Poverty and Social Exclusion in Europe

Poverty and Social Exclusion in Europe

Matt Barnes, Christopher Heady, Sue Middleton, Jane Millar, Fotis Papadopoulos, Graham Room and Panos Tsakloglou

There are estimated to be almost 60 million people living in poverty throughout the European Union. This bleak statistic underlines the value of this important book which explores the nature and extent of poverty and social exclusion in six European countries, namely: Austria, Germany, Greece, Norway, Portugal and the UK. The book focuses on four ‘life course’ groups who might be considered particularly at risk: young adults, lone parents, the sick and disabled, and the retired.

Chapter 6: Transition into Retirement

Sue Middleton

Subjects: social policy and sociology, comparative social policy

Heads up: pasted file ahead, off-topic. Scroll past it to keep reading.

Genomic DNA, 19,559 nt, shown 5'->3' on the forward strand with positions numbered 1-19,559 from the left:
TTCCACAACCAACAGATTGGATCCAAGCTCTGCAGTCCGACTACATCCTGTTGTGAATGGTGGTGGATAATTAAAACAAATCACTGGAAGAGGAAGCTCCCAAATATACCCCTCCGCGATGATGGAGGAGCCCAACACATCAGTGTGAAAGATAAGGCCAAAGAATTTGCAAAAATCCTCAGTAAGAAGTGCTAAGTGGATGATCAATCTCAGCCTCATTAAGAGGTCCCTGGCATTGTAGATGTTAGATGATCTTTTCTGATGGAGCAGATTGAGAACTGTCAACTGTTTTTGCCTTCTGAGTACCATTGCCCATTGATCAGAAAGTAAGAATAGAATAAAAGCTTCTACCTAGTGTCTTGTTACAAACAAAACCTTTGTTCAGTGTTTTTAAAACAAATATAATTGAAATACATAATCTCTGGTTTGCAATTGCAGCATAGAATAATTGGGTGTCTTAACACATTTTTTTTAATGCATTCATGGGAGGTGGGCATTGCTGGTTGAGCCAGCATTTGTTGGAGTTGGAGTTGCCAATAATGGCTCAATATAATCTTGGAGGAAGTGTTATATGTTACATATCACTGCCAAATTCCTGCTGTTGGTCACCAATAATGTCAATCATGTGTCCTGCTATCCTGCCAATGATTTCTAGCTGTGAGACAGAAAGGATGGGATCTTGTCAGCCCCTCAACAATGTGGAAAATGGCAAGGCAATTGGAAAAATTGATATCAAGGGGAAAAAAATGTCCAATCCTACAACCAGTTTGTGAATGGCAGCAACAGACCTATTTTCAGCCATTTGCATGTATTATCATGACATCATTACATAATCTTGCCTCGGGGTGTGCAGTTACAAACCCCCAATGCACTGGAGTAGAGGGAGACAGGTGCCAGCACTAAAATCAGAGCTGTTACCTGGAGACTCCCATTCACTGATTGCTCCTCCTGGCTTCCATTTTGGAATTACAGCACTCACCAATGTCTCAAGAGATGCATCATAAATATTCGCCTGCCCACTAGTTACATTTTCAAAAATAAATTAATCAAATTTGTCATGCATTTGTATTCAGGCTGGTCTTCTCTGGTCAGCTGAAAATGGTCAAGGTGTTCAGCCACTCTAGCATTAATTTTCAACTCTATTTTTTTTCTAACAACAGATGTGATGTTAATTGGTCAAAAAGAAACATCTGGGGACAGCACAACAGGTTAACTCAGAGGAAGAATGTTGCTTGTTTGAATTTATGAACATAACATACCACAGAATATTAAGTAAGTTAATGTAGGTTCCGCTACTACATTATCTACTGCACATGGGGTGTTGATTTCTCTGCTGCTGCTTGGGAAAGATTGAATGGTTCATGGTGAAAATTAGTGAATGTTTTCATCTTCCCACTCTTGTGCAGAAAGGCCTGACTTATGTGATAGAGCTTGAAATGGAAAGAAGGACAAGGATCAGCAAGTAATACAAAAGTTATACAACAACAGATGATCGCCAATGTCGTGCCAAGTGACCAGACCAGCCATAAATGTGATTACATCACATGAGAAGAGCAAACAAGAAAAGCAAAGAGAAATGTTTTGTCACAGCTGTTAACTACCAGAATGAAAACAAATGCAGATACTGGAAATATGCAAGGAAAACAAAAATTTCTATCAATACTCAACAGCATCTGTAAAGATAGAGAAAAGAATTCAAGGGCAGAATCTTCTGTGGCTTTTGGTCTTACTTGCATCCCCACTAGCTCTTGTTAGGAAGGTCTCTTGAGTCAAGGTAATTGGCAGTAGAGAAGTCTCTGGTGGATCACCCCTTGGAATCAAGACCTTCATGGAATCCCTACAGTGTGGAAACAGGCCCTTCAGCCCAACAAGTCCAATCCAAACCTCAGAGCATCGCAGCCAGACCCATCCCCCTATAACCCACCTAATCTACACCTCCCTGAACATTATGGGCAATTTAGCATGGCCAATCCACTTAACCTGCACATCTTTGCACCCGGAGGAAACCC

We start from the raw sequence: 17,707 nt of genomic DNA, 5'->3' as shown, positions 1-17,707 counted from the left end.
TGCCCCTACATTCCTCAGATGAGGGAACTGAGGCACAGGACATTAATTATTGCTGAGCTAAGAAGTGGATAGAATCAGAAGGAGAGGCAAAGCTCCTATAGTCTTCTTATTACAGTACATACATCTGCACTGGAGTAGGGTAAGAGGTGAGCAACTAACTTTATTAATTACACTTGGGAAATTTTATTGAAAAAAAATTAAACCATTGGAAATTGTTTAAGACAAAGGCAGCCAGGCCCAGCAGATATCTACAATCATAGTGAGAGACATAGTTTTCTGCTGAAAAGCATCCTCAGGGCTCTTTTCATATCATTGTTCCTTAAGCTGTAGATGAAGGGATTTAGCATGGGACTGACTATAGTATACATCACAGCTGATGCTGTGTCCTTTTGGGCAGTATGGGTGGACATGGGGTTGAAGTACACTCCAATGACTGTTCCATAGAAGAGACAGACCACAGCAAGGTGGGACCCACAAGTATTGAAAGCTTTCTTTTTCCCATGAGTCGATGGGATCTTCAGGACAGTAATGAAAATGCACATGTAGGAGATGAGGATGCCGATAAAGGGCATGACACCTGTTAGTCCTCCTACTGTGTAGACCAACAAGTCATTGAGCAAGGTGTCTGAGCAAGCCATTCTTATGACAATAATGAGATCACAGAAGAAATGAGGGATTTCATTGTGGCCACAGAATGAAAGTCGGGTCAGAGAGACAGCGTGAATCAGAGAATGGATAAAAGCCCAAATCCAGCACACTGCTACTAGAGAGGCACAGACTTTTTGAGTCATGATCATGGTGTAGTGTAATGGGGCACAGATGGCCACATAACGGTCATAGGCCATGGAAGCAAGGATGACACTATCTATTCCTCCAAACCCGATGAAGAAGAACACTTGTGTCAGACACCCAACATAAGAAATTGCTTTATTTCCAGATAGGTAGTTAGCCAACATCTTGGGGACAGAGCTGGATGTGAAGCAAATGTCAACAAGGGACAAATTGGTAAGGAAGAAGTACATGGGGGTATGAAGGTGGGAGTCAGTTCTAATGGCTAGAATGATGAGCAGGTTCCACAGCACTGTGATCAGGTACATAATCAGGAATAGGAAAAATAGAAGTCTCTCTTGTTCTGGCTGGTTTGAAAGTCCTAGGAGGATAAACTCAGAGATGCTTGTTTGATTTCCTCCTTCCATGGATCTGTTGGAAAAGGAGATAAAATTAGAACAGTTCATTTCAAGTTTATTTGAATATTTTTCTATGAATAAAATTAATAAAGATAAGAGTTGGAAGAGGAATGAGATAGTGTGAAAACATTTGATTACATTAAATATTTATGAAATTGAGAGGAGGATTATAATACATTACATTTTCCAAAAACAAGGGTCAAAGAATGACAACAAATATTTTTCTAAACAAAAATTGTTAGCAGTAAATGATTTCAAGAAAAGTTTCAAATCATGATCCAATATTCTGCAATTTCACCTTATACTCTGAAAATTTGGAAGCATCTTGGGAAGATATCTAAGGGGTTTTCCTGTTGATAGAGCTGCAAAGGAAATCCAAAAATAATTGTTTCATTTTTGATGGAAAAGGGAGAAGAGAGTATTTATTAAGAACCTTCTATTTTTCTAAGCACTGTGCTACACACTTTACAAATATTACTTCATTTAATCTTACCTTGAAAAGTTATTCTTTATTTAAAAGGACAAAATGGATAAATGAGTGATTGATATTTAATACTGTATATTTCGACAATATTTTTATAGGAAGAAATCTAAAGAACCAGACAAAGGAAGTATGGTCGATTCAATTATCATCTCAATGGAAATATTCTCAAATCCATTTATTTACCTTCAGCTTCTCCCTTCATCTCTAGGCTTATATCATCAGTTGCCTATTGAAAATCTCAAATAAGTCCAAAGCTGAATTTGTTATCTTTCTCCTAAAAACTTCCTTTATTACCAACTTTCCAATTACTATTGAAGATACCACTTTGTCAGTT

Sue Middleton The current and projected cost of retirement to public expenditure budgets is causing concern in all the countries in this study, provoking fundamental reviews of the extent and nature of provision. The increased cost to national exchequers of retirement is the result of a so-called ‘demographic time bomb’ in Western Europe caused by: 1. 2. 3. increased life expectancy; the prospective growth in the population of retired people because of increased birth rates in the post-war years; and the subsequent decline in birth rates leading to a reduction in the size of the working population available to fund pension and other provision for retired people (see Chapter 3). To this list should be added the increasing desire of people to work for shorter periods of time and the encouragement, or at least permissiveness, by governments in the 1980s and early 1990s of early retirement as a solution to problems of unemployment. In this chapter characteristics of the ‘retired‘ population in the study countries are described followed by a comparison of policy responses designed to meet the needs of elderly people in each country. The extent and causes of poverty among the retired are examined and, finally, the appropriateness of policy responses to the ‘greying’ of the European population. The ‘retired’ population in this analysis, for all countries except Norway, includes adults over the age of 45 years who described themselves as retired, and people who did not claim to be retired but who were over the state retirement...

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